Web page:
Dating sites and apps like OKCupid have long used quizzes and mutual interests to try and match you with the love of your life. But can these same techniques be used to score beer buddies or a BFF?
Derek Dodge, the creator behind recently launched 1Mind, believes they can. 1Mind is among a growing number of mobile apps harnessing the power of gamification.
Gamification gets people to complete tasks they might otherwise find repetitive by making the interactivity fun and offering potential rewards. The term stems from video gaming and the way it encourages people to do things like topple over pigs for hours in Angry Birds.
In the case of 1Mind, friend-seekers are challenged with a photo-heavy feed of voting games: Best cuisine? What do you think about the new tablet? Did you like the “Dexter” finale?
The more questions you answer, the more accurately the algorithm can match you with your ultimate bestie.
“Social elements are key functionalities of these days’ applications,” said gamification designer Taavi Lindma. “Gamification principles help to make the whole experience fun, and you have created a great gameplay the crowd will follow. You just have to ask users what they want and give it to them.”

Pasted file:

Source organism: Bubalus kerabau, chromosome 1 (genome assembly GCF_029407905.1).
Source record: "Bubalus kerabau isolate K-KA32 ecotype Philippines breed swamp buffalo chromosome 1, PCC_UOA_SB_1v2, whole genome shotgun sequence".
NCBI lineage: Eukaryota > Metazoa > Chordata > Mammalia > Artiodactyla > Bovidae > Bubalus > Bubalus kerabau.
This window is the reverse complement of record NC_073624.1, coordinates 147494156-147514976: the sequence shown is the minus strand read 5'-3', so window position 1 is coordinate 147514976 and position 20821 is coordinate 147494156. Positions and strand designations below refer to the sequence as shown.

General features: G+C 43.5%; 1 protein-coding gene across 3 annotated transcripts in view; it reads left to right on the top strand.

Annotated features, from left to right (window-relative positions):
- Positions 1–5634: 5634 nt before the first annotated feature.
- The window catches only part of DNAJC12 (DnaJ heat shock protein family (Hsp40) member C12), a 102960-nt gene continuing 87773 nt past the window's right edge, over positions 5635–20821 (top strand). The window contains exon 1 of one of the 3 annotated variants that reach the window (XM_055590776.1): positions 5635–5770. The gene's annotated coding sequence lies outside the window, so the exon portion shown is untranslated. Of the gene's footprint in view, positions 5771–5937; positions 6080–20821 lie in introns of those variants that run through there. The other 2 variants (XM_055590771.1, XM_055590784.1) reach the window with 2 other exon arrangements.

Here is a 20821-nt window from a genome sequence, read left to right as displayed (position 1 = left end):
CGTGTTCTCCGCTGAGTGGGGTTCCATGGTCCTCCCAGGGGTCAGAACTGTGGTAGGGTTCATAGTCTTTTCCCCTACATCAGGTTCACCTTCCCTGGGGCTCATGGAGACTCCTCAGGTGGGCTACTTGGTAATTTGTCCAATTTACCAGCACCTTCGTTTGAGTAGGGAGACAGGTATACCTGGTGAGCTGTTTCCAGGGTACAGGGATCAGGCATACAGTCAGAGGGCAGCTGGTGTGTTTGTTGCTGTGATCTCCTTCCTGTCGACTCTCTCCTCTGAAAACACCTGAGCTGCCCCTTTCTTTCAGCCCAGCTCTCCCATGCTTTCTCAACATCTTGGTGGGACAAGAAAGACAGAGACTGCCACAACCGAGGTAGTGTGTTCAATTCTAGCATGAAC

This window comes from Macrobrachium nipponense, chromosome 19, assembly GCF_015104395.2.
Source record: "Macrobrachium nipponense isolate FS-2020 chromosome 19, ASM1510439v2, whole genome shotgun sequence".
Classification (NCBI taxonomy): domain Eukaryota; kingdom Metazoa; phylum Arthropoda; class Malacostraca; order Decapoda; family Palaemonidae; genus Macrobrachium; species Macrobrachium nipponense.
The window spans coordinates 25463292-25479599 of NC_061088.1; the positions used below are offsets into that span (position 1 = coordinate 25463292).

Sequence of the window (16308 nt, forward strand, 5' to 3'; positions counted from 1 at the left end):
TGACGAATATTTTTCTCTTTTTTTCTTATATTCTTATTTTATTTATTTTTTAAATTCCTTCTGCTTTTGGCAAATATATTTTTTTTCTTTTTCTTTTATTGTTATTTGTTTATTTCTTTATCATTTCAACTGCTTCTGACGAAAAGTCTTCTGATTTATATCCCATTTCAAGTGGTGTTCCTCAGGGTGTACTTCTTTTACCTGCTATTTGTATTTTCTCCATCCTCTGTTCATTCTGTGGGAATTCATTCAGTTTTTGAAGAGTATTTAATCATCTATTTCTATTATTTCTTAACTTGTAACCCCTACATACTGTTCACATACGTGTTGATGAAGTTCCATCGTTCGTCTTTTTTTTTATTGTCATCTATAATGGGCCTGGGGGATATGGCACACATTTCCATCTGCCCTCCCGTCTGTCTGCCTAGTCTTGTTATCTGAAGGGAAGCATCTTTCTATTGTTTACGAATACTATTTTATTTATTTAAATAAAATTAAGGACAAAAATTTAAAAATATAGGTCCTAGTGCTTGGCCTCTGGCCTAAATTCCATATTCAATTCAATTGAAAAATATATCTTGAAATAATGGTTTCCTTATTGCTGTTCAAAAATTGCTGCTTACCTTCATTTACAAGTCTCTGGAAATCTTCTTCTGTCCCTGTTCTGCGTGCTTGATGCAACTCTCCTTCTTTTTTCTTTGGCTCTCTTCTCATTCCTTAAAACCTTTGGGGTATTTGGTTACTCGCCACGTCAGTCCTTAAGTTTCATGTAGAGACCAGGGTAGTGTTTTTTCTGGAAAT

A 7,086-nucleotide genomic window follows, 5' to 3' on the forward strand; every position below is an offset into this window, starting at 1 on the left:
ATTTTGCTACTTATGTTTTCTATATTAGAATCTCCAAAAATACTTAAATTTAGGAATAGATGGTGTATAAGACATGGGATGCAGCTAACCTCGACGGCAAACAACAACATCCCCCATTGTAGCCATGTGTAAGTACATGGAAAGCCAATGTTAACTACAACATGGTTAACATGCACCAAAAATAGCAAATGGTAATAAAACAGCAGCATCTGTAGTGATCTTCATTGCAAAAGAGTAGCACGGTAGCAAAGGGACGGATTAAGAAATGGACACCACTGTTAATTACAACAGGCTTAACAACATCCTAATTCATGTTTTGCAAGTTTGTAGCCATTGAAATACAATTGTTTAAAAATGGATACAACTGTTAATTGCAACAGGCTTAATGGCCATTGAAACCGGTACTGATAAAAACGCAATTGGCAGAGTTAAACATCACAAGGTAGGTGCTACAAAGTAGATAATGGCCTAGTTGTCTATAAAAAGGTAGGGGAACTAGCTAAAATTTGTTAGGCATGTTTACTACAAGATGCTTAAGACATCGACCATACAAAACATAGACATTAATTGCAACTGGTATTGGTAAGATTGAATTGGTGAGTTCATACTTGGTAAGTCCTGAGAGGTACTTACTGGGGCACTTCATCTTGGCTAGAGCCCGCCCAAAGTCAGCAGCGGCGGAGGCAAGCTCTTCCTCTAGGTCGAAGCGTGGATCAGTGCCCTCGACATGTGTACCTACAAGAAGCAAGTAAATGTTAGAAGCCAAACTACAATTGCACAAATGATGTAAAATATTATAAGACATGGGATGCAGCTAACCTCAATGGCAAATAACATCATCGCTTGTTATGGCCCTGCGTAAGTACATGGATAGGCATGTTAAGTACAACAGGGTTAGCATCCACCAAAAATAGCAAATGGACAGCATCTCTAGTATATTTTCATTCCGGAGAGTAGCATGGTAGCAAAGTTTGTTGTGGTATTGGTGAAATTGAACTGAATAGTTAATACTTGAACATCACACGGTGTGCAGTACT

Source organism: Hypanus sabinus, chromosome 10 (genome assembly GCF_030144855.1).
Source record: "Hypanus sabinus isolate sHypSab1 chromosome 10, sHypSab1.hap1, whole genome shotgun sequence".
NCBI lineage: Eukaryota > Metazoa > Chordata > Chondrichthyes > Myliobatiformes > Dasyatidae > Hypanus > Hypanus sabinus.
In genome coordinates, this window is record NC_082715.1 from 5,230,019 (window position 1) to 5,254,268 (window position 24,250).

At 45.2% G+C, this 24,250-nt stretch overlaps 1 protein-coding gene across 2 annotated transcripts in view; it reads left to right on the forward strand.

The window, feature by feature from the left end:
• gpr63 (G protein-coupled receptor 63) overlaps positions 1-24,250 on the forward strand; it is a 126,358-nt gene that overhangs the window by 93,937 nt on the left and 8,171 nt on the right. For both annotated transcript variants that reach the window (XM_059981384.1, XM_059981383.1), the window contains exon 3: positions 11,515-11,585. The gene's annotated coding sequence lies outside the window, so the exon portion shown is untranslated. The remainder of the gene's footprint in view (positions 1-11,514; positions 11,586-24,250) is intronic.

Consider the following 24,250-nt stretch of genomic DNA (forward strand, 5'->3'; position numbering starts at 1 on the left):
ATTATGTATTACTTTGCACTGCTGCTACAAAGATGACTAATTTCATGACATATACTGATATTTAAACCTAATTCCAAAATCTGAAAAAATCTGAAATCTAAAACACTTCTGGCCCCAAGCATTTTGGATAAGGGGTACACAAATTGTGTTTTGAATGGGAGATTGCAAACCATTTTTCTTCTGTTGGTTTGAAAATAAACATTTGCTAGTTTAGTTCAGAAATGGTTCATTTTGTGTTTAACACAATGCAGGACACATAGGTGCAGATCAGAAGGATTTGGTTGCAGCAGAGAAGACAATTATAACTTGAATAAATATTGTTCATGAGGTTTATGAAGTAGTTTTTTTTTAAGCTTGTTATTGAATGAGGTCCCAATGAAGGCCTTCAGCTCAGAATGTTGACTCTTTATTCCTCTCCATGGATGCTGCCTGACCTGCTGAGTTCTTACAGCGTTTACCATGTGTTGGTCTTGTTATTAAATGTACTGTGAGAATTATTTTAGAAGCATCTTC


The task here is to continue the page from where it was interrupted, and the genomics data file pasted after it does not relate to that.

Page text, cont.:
Successful gamification apps turn things like taking a survey or listening to a new song on your device into a more engaging and rewarding experience.
Foursquare successfully motivated users to check in to their locations in order to earn badges. And the Starbucks app displays a coffee cup that fills with stars for every drink purchased. Users are rewarded with a free beverage once they fill it.
While gamification may seem like just another tech industry buzzword du jour, analysts believe there is more of it to come. According to a report by M2 Research, the overall market for gamification tools, services and apps is projected to be $5.5 billion by 2018, with an annual growth rate of 67 percent.